Kathleen Flynn is a photojournalist and documentary filmmaker focusing on stories of struggle and injustice. She has covered the effects of conflict and natural disasters across the world while also dedicating months and at times years in documenting the experiences of the people she has met. Her work has exposed abuse, prompted change and brought attention to hidden populations.
She is currently working as a project advisor for Reel Peace, an initiative designed to uplift the voices of women in Liberia, West Africa, through training and equipping 45 women across the country as visual storytellers. It is a project of the Accountability Lab with support of the United Nations Peacebuilding Fund. Women are largely marginalized in politics, particularly in leadership and decision making roles in Liberia. The country was ranked 177th out of 188 countries in the recent UN Gender Inequality Index, lower than Afghanistan and Yemen. At a time when peace and nation building are crucial in Liberia, Reel Peace will create short films that will be screened at a film festival in Monrovia, shared on various platforms from social media to video clubs in villages throughout the country. She believes that through this collaboration, and the conversation created from the work, there is potential for incredible impact when it comes to justice, peace and equality.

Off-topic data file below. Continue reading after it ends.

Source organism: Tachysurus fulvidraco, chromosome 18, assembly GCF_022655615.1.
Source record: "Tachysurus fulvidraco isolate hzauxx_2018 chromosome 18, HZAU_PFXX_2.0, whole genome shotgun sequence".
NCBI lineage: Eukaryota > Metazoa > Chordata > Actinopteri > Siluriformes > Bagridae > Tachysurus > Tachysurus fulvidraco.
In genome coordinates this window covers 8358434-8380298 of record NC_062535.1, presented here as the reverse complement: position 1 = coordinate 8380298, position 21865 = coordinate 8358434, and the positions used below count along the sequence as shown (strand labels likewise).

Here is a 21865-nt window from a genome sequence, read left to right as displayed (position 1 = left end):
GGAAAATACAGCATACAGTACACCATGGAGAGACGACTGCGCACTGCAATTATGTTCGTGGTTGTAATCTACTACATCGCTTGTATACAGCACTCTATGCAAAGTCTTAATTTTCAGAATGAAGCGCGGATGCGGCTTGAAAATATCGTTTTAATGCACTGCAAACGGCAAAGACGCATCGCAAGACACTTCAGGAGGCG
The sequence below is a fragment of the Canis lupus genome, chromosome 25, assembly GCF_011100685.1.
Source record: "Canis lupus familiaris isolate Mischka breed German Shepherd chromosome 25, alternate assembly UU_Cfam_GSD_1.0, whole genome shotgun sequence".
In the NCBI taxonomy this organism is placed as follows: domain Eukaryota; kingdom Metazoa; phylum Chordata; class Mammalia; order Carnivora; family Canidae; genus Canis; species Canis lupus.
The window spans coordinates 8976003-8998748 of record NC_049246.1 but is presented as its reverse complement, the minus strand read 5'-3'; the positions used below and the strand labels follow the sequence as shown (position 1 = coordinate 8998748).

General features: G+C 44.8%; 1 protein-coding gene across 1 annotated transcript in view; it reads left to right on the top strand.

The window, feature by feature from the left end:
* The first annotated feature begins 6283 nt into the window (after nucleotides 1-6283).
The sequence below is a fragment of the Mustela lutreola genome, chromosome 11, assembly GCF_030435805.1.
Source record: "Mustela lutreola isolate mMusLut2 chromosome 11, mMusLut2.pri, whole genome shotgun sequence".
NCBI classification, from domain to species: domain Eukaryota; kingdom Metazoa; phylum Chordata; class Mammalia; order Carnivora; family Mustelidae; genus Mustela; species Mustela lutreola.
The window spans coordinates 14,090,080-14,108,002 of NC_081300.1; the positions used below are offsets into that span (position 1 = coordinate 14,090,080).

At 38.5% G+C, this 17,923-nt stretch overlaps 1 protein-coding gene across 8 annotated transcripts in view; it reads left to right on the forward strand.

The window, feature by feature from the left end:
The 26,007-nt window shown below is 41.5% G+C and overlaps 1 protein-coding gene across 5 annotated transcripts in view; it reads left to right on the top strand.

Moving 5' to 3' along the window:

Flynn has spent nearly 20 years as a working journalist, including a decade at the Tampa Bay Times (formerly the St. Petersburg Times) and three years at NOLA.com | The Times-Picayune. In 2016, she was named the Multimedia Photography and Design Fellow at the S.I. Newhouse School of Public Communications at Syracuse University, where she was an assistant teacher and masters student for a year and a half. She then taught as a visiting faculty member at the Rochester Institute of Technology in the spring of 2018.
Before heading to Syracuse, Flynn was part of a small team of documentarians who traveled for three months with "Veterans Coming Home," a multi-platform public media project made possible by the Corporation for Public Broadcasting for PBS. She and her team, half of whom were veterans, explored ideas of service and citizenry in an effort to give a voice to veterans while opening national dialogue about veterans' issues.